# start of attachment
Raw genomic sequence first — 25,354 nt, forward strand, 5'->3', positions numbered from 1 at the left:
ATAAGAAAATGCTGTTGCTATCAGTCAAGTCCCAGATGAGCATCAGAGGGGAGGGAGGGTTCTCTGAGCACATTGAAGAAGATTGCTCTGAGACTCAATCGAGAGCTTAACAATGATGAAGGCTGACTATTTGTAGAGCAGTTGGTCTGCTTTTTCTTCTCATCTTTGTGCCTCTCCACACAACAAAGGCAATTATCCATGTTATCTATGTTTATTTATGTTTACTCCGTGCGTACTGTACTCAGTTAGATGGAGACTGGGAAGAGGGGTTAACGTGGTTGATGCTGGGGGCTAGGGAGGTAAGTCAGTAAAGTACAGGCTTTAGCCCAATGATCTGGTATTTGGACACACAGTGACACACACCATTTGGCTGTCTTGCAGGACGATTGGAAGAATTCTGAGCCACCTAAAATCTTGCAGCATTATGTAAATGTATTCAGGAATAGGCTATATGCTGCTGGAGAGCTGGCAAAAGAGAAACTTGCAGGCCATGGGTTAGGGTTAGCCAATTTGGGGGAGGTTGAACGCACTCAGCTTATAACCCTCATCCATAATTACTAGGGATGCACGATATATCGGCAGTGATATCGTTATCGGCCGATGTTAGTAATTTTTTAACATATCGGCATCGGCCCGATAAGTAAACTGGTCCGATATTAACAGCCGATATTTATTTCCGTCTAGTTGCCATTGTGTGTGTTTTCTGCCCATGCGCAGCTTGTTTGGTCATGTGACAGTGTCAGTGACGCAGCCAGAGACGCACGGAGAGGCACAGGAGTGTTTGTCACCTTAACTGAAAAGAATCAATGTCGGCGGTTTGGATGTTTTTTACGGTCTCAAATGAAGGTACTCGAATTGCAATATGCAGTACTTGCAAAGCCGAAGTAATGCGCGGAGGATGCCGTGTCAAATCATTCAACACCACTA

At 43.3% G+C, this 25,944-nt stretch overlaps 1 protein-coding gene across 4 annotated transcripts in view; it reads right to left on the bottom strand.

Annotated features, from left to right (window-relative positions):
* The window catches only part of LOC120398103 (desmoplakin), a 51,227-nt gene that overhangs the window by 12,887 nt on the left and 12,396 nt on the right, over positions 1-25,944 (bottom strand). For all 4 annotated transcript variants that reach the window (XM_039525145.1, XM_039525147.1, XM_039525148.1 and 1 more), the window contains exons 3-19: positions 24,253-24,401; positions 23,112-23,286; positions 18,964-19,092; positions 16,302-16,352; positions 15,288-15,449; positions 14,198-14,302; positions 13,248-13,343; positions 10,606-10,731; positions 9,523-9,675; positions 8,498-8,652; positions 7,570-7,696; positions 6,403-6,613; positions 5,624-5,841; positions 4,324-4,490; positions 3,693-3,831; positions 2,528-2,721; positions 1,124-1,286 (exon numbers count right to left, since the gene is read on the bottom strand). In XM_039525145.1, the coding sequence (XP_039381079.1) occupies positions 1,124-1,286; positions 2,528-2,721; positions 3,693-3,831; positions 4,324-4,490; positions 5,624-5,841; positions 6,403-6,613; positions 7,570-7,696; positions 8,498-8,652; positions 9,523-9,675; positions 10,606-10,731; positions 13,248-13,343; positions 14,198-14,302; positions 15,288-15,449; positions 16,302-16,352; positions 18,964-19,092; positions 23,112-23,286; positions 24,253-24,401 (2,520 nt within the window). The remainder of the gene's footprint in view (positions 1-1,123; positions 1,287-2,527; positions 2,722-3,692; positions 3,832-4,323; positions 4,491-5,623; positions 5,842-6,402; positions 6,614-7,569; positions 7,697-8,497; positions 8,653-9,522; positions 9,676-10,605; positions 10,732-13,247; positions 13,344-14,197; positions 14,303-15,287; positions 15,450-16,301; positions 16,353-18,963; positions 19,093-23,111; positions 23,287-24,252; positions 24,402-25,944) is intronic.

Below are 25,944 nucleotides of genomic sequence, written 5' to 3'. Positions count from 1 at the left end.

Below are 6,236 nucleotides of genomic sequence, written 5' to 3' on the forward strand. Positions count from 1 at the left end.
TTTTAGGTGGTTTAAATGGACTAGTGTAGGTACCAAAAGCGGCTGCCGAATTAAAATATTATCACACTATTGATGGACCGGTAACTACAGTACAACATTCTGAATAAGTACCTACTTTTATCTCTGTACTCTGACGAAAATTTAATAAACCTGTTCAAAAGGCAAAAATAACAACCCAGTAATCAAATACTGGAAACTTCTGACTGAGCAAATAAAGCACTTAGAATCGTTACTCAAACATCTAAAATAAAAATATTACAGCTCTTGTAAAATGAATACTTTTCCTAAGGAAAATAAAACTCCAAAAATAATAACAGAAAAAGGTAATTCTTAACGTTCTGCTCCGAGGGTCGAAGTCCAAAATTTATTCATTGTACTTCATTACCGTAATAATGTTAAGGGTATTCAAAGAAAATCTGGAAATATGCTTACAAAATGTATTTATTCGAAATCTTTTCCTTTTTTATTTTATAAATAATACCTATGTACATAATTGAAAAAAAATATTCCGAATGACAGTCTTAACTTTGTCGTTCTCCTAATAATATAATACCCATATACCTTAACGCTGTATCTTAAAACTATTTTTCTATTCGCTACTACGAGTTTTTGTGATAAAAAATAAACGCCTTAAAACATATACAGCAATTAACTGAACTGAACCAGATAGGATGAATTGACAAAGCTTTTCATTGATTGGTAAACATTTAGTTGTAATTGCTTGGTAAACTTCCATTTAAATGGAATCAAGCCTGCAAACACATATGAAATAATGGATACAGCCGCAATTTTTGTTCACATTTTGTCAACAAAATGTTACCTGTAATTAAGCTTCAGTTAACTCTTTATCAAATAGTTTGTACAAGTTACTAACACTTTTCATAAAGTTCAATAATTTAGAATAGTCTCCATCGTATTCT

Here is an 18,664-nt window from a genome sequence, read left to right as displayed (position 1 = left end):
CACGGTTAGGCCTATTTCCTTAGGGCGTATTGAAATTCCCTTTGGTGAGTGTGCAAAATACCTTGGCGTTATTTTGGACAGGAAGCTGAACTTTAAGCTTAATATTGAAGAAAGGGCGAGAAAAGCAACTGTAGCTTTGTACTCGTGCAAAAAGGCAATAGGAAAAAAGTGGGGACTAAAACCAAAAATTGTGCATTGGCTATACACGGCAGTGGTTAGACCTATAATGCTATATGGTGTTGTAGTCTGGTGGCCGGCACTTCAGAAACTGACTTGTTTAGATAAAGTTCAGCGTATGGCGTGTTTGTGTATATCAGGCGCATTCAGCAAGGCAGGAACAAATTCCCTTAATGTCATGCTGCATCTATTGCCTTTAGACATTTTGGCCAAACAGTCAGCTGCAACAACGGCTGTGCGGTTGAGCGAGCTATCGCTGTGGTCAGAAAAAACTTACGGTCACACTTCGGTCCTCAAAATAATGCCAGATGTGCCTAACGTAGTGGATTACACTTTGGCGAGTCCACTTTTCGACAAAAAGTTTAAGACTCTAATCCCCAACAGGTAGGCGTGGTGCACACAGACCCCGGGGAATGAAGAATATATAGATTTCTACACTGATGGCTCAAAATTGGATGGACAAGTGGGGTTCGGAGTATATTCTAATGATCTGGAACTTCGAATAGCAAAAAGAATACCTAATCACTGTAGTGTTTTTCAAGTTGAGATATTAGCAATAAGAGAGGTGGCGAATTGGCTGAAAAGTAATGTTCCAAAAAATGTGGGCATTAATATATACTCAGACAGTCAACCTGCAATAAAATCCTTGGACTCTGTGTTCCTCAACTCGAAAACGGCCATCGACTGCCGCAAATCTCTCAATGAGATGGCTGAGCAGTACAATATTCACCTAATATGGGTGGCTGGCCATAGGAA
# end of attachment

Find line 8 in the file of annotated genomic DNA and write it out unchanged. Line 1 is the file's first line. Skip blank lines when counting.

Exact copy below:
TTTTAGGTGGTTTAAATGGACTAGTGTAGGTACCAAAAGCGGCTGCCGAATTAAAATATTATCACACTATTGATGGACCGGTAACTACAGTACAACATTCTGAATAAGTACCTACTTTTATCTCTGTACTCTGACGAAAATTTAATAAACCTGTTCAAAAGGCAAAAATAACAACCCAGTAATCAAATACTGGAAACTTCTGACTGAGCAAATAAAGCACTTAGAATCGTTACTCAAACATCTAAAATAAAAATATTACAGCTCTTGTAAAATGAATACTTTTCCTAAGGAAAATAAAACTCCAAAAATAATAACAGAAAAAGGTAATTCTTAACGTTCTGCTCCGAGGGTCGAAGTCCAAAATTTATTCATTGTACTTCATTACCGTAATAATGTTAAGGGTATTCAAAGAAAATCTGGAAATATGCTTACAAAATGTATTTATTCGAAATCTTTTCCTTTTTTATTTTATAAATAATACCTATGTACATAATTGAAAAAAAATATTCCGAATGACAGTCTTAACTTTGTCGTTCTCCTAATAATATAATACCCATATACCTTAACGCTGTATCTTAAAACTATTTTTCTATTCGCTACTACGAGTTTTTGTGATAAAAAATAAACGCCTTAAAACATATACAGCAATTAACTGAACTGAACCAGATAGGATGAATTGACAAAGCTTTTCATTGATTGGTAAACATTTAGTTGTAATTGCTTGGTAAACTTCCATTTAAATGGAATCAAGCCTGCAAACACATATGAAATAATGGATACAGCCGCAATTTTTGTTCACATTTTGTCAACAAAATGTTACCTGTAATTAAGCTTCAGTTAACTCTTTATCAAATAGTTTGTACAAGTTACTAACACTTTTCATAAAGTTCAATAATTTAGAATAGTCTCCATCGTATTCT